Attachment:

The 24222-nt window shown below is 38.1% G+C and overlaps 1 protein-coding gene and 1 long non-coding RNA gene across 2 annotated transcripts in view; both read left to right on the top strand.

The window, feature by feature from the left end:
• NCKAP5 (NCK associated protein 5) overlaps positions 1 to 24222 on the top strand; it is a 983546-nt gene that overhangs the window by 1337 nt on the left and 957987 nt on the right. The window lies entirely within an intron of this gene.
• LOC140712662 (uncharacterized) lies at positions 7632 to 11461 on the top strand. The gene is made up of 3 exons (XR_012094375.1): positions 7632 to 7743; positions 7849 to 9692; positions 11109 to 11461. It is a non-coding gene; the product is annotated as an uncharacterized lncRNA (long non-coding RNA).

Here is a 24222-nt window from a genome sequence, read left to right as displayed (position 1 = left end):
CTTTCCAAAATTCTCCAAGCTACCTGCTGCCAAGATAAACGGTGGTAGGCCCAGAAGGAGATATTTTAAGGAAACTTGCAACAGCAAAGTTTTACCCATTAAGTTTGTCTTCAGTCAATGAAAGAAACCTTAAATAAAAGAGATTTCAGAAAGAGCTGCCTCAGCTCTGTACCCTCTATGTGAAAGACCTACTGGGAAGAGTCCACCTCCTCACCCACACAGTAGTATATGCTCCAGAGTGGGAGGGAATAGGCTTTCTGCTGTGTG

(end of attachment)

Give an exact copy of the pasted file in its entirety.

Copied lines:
The 24222-nt window shown below is 38.1% G+C and overlaps 1 protein-coding gene and 1 long non-coding RNA gene across 2 annotated transcripts in view; both read left to right on the top strand.

The window, feature by feature from the left end:
• NCKAP5 (NCK associated protein 5) overlaps positions 1 to 24222 on the top strand; it is a 983546-nt gene that overhangs the window by 1337 nt on the left and 957987 nt on the right. The window lies entirely within an intron of this gene.
• LOC140712662 (uncharacterized) lies at positions 7632 to 11461 on the top strand. The gene is made up of 3 exons (XR_012094375.1): positions 7632 to 7743; positions 7849 to 9692; positions 11109 to 11461. It is a non-coding gene; the product is annotated as an uncharacterized lncRNA (long non-coding RNA).

Here is a 24222-nt window from a genome sequence, read left to right as displayed (position 1 = left end):
CTTTCCAAAATTCTCCAAGCTACCTGCTGCCAAGATAAACGGTGGTAGGCCCAGAAGGAGATATTTTAAGGAAACTTGCAACAGCAAAGTTTTACCCATTAAGTTTGTCTTCAGTCAATGAAAGAAACCTTAAATAAAAGAGATTTCAGAAAGAGCTGCCTCAGCTCTGTACCCTCTATGTGAAAGACCTACTGGGAAGAGTCCACCTCCTCACCCACACAGTAGTATATGCTCCAGAGTGGGAGGGAATAGGCTTTCTGCTGTGTG